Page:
Industrial Metal Silk Screening Services
Over time, PEKO has learned that silk screening on metal is a difficult service to come by. To address this gap, we’ve created our own metal silk screening division to offer as an ancillary service to our machinery and equipment contract manufacturing customers. Our team has mastered the process and can provide the highest quality prints to meet customer specifications.
Metal Silk Screening for Machinery Manufacturing
This department is located directly next to our wet paint and powder coat operations within the sheet metal fabrication facility. The vertical integration that resulted from taking this process in-house has benefited our customers in numerous ways. For example, it eliminates the inherent risk of using an outside vendor, improves delivery times, and lowers the cost to their end users.
Types of Metals
- Painted substrates
- Powder Coated metal
- Coated Steel
- Stainless Steel
Types of Inks
- Epoxy (most common) – outdoor exposure and adhesion
- Precise location
- Cosmetic appearance (logos)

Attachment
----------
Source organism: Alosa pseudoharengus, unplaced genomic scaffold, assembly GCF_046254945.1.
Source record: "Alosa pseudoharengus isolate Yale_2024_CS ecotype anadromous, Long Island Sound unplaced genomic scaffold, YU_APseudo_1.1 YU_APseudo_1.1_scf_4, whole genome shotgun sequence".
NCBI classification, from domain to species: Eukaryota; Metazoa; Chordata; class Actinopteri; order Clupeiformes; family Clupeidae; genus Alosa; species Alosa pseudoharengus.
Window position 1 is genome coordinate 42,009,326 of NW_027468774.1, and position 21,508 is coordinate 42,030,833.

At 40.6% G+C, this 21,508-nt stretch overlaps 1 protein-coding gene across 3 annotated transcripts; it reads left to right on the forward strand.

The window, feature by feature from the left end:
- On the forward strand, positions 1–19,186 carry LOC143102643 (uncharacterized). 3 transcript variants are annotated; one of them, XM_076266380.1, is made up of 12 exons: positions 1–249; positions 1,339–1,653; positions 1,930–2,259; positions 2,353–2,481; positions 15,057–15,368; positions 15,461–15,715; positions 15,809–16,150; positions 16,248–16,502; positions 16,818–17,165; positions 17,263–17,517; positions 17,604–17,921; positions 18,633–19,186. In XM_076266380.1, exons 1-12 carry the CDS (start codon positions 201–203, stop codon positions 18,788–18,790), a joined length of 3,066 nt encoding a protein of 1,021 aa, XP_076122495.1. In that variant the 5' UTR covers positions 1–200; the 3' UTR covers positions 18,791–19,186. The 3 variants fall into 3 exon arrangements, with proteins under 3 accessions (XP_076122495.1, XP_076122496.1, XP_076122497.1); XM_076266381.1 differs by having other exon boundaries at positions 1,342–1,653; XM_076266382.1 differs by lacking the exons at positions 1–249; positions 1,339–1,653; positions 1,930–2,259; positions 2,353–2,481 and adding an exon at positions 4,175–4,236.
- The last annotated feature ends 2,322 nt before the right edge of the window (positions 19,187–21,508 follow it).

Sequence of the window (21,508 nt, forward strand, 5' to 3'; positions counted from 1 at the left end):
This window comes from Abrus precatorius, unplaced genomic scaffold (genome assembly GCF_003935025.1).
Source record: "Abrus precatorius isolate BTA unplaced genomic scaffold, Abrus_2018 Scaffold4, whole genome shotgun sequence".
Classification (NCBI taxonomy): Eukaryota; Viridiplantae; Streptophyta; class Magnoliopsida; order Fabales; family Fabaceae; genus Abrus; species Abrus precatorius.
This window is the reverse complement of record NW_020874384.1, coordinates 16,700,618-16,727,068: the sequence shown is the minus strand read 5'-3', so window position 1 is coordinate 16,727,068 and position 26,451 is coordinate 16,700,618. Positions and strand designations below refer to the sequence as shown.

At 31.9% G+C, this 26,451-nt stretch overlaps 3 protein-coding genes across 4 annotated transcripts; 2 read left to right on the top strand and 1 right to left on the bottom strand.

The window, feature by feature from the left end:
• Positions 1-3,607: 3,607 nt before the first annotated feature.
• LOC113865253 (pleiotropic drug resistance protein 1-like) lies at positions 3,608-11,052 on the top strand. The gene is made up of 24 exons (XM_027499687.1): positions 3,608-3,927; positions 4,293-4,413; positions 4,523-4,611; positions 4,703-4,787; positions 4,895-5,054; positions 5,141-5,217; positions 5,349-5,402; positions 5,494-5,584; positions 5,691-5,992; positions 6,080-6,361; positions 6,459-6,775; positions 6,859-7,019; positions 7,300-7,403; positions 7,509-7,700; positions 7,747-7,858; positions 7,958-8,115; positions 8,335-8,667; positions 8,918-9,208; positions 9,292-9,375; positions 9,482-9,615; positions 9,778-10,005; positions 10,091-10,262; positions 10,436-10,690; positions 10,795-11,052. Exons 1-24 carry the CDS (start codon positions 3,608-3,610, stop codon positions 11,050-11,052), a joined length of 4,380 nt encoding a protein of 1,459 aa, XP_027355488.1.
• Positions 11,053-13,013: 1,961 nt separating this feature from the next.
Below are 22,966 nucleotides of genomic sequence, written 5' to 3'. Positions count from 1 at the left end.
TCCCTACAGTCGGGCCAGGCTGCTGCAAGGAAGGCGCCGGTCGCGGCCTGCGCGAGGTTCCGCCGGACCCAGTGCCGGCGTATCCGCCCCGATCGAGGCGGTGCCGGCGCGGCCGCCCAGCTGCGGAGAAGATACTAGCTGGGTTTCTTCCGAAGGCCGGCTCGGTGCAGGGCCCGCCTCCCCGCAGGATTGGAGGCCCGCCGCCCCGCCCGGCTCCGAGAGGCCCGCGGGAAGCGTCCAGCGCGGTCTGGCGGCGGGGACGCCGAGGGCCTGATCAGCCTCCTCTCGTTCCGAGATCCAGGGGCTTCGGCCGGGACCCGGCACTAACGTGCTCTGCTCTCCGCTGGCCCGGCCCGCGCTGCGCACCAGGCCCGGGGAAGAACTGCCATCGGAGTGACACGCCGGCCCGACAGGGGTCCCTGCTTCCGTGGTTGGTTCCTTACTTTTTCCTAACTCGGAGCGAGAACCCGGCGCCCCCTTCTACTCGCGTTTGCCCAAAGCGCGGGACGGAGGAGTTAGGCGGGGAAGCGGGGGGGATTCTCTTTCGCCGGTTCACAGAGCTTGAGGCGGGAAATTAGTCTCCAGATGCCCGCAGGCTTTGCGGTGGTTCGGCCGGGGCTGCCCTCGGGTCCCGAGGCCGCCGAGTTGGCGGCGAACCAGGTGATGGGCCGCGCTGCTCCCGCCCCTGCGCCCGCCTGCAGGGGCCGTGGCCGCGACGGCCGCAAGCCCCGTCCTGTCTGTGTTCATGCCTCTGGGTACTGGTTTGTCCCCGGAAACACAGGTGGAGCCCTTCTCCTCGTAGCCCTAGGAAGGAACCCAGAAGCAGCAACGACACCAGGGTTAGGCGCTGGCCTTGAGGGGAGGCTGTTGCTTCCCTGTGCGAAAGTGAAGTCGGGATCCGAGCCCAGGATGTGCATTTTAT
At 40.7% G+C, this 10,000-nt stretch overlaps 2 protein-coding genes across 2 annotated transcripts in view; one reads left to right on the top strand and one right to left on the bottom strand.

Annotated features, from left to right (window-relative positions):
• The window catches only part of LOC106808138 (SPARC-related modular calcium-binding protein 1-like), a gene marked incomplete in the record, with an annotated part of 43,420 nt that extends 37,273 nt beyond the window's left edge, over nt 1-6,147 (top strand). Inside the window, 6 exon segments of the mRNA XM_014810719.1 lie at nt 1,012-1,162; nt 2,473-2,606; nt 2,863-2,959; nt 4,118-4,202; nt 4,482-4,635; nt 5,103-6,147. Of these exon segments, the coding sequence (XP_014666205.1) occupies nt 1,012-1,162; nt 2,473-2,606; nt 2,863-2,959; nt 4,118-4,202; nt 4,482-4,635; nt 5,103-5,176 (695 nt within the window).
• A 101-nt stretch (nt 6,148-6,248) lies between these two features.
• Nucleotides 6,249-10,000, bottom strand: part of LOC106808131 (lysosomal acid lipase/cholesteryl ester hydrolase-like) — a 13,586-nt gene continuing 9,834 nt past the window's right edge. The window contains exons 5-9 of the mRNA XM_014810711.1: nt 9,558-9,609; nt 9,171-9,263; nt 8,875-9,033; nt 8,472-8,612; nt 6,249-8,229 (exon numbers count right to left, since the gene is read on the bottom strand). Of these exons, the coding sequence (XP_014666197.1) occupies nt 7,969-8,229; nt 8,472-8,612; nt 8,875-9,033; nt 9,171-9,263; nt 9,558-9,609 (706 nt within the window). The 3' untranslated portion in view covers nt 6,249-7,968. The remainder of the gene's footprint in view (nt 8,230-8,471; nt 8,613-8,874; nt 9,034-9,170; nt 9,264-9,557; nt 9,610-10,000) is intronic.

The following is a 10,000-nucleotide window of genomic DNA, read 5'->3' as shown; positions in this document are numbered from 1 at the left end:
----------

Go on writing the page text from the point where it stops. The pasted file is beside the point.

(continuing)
- Accurate geometry
- Ink stamps
- Adhesive labels
These metal silk screening alternatives aren’t always as durable and accurate as metal silk screening, so we advise you to choose wisely.
Our Silk Screening Process
Silk screen printing on metal is a delicate and nuanced process. It may look easy but creating a process and having the discipline to follow it is of utmost importance. Steps 1 to 7 describe the process of creating the screen, and steps 8 thru 11 describe the process of applying the ink.
- The customer supplies artwork files
- PEKO prints the artwork onto the transfer film (Econofilm by Ryonet) with DMAX UV light blocking dye
- A screen is chosen by size and a liquid emulsion is placed on the screen in an environment (similar to a dark room)
- The screen is then baked in an oven to solidify the emulsion on the screen
- The printed artwork transfer film is placed onto the silkscreen, then both are placed into the X-Vactor LED Vacuum Exposure Unit with Digital Timer
- The exposure unit is turned on, using a vacuum seal and UV light to imprint the artwork negative into the screen
- The screen is ready for printing
- The silk screen is placed over the workpiece, with a small gap between the material and the screen to ensure good springback
- Ink is placed onto the screen and a squeegee is wiped across the silkscreen
- Ink is pushed through the negative image onto the material
- The screen is removed, leaving the completed workpiece to dry